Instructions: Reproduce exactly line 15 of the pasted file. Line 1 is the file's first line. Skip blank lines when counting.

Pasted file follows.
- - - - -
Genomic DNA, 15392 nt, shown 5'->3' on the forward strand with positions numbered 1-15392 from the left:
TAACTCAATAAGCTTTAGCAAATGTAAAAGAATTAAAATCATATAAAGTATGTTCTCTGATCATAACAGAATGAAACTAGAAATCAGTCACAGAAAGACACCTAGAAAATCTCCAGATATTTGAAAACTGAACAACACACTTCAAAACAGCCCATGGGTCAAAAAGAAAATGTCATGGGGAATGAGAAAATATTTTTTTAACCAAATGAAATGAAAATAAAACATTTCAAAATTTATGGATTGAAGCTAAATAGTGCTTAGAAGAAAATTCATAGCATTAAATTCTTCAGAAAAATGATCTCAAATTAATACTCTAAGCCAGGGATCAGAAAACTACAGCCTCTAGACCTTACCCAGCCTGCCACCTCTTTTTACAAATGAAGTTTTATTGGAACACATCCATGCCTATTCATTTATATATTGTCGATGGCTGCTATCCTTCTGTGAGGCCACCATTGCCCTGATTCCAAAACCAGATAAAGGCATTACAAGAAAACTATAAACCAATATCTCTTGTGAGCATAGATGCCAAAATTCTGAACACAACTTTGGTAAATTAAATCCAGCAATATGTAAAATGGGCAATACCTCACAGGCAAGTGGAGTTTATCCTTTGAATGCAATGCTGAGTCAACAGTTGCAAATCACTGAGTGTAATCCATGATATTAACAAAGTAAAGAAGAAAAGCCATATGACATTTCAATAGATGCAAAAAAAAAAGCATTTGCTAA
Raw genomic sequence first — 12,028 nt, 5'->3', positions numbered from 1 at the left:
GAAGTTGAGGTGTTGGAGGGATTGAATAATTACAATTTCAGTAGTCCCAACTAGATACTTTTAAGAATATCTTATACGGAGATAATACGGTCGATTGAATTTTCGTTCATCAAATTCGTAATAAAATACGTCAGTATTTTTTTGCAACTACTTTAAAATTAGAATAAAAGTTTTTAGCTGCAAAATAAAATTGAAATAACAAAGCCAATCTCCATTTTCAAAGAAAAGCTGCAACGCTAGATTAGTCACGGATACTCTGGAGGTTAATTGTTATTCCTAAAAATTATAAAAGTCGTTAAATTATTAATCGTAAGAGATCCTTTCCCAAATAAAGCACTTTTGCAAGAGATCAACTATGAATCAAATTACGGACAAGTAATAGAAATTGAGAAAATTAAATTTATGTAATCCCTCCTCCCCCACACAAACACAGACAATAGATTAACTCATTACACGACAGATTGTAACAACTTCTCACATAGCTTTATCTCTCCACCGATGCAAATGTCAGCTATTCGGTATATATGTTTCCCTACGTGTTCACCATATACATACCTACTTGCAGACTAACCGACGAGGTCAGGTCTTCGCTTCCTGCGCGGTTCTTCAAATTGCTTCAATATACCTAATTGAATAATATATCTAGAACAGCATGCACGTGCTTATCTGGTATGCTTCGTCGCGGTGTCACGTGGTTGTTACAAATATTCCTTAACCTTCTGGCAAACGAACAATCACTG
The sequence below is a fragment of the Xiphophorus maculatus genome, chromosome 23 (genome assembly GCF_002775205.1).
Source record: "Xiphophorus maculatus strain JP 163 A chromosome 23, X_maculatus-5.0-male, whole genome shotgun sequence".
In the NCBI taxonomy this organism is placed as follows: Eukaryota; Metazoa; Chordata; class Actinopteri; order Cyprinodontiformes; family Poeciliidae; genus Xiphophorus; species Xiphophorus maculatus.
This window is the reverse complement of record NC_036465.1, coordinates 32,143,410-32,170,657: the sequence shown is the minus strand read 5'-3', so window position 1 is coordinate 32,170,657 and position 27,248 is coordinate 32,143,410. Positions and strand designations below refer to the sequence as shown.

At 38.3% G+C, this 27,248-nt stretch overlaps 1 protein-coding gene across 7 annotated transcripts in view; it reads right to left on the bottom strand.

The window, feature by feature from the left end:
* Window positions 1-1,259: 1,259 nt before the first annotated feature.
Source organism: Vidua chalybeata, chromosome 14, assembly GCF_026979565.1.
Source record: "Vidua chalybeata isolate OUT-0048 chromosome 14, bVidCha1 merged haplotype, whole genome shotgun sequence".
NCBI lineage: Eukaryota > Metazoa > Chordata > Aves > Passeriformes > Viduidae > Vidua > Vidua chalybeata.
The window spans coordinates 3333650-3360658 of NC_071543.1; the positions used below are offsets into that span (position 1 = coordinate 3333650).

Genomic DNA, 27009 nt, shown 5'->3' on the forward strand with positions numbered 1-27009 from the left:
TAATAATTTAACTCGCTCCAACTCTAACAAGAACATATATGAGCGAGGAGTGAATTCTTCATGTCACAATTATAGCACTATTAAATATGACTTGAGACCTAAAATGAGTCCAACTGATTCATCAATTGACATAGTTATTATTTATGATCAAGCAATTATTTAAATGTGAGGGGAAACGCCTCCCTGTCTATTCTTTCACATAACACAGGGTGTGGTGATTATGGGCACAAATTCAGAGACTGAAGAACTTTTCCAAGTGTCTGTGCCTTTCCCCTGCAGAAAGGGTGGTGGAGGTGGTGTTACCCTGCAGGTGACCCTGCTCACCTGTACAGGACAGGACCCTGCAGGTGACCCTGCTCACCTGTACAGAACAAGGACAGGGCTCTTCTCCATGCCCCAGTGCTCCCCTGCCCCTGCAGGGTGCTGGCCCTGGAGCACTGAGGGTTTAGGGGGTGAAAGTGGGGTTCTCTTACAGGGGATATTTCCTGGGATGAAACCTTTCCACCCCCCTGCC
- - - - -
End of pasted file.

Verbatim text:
The window spans coordinates 3333650-3360658 of NC_071543.1; the positions used below are offsets into that span (position 1 = coordinate 3333650).